“The automotive segment contributes around 30 to 40 percent to Astra’s bottom line, so we will likely see further contraction in the bottom line despite the economic recovery,” Koneksi Kapital analyst Alfred Nainggolan said, expecting the profit shrink to continue until year-end due to the low vehicle sales.However, the situation is expected to only be temporary with Alfred believing that the company has the opportunity to grow in 2021 due to improving automotive sales, rising crude palm oil (CPO) prices and growing property business.Astra, which has over 230 subsidiaries working under seven business segments, reported a 23 percent annual decline in revenue to Rp 89.8 trillion (US$6.19 billion) as of June 30. Its net profit, excluding revenue from the sale of Bank Permata shares, nosedived 44 percent annually to Rp 5.5 trillion. Net profit in the company’s automotive segment crashed 79 percent yoy to Rp 716 billion, making it the third-largest contributor to the conglomerate’s net profit, after having contributed the most in June last year.Astra director Johannes Loman expected the company’s motorcycle sales to fall 40 to 45 percent this year. This means Astra projects to sell a total of 2.7 million to 2.95 million motorcycles this year from last year’s 4.91 million units.The pandemic has also affected Astra’s financing business. Director Suparno Djasmin said the company’s financial services subsidiaries had restructured a total of Rp 30 trillion in loans from 1 million customers as of July.“Most of the restructured credits were coming from motorcycle ownership loans because the pandemic disrupted customers’ ability to repay their loans,” he said.He said the rate of loan restructuring had slowed down since June following the government’s decision to ease the PSBB.Astra, a publicly listed company, currently has no plan to expand its businesses despite gaining a significant profit from the sale of its stake at Bank Permata to Bangkok Bank.Bangkok Bank acquired in May a 89.12 percent stake in Bank Permata from Astra and United Kingdom-based Standard Chartered Bank for Rp 33.66 trillion, 1.63 times Bank Permata’s book value. “We are focusing on strengthening our balance sheet, but we are always open if a good opportunity presents itself,” Astra president director Djony Bunarto Tjondro said on Monday.The company announced in June that it halved capital expenditure to between Rp 10 trillion and Rp 11 trillion this year as part of its effort to conserve cash.Astra International shares, traded with the code ASII at the Indonesia Stock Exchange (IDX), had lost 23.47 percent of its value so far this year. The company’s share prices jumped 0.94 percent as of 2:02 p.m. Jakarta time on Tuesday to Rp 5,350 apiece.Topics : Diversified conglomerate PT Astra International is aiming to maintain its car market share at 52 percent this year despite the automotive market’s sluggish performance during the pandemic.The Association of Indonesian Automotive Manufacturers (Gaikindo) has projected that this year’s car wholesales will only reach 600,000 units, a 42 percent plunge compared to last year’s number, as the outbreak hits purchasing power.“We still intend to keep our share at the same rate as last year despite the slump,” Astra director Henry Tanoto said during a virtual press briefing on Monday. This means that Astra expects to sell around 300,000 cars this year, well below Astra’s total car sales in 2019 at 536,402.The market share of Astra, which has around half its revenue sourced from its automotive business, plunged to just 31 percent in May, when national car sales plummeted 95.7 percent year-on-year (yoy) to 3,500 cars following the introduction of large-scale social restrictions (PSBB) to contain the coronavirus spread. Astra usually dominates the market with a share of around 50 percent.Its market share slowly recovered in June to 38 percent and 40 percent in July in line with rebounds in sales nationwide. At least 25,283 cars were sold in July across the country, higher than 12,623 in June but far lower than 89,254 cars in July last year, according to Gaikindo data compiled by Astra.Head of investor relations Tira Ardianti said the company had prepared several strategies to maintain its market share. The strategies include strengthening its product lines with new and revamped models and providing the best customer experience from presales to after-sales, she told The Jakarta Post on Monday.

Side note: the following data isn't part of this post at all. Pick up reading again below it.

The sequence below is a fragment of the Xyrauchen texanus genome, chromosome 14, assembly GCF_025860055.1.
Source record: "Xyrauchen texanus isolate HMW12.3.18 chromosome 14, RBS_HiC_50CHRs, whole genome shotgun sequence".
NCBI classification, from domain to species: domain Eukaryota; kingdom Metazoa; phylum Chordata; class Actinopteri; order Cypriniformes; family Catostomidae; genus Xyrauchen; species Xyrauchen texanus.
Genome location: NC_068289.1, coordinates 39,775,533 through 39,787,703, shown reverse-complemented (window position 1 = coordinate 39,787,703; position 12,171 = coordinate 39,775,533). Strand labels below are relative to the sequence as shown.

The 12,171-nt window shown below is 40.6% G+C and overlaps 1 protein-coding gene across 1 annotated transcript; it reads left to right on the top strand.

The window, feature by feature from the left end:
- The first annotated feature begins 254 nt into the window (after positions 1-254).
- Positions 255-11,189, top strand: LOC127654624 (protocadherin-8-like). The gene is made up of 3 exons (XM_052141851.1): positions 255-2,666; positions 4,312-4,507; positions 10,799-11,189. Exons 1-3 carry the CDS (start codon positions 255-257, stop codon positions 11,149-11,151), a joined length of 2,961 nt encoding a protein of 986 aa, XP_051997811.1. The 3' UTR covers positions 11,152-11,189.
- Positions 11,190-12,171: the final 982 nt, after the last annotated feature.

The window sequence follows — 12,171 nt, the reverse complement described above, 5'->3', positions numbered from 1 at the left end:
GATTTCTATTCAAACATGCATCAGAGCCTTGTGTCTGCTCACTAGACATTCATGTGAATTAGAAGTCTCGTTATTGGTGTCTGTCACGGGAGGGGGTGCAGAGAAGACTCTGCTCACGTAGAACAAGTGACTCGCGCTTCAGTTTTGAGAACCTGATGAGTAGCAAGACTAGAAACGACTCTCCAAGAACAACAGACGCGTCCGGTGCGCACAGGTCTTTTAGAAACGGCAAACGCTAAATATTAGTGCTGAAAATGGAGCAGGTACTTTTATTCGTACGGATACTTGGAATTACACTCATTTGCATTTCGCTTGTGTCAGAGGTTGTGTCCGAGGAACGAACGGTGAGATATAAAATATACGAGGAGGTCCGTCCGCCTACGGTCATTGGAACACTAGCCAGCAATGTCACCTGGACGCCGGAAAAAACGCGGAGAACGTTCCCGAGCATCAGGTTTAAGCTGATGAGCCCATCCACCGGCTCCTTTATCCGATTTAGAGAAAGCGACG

Monaco-based dry bulk shipping company Scorpio Bulkers has entered into an agreement to purchase exhaust gas cleanings systems (EGCS) for a total of 28 of its vessels.The deal, which is a part of the company’s previously announced program to install scrubbers across its fleet, would see Scorpio Bulkers buy the equipment for 18 of its vessels in 2019 and for another 10 units in 2020.The total value of these contracts was estimated to be around USD 42.4 million.Scorpio Bulkers explained that the systems that are being fitted are of ‘hybrid ready’ design, which allows them to be upgraded to a closed loop configuration at a future date.Furthermore, as part of the agreement, the company has an option to purchase exhaust gas cleaning systems for up to 18 additional vessels in 2020.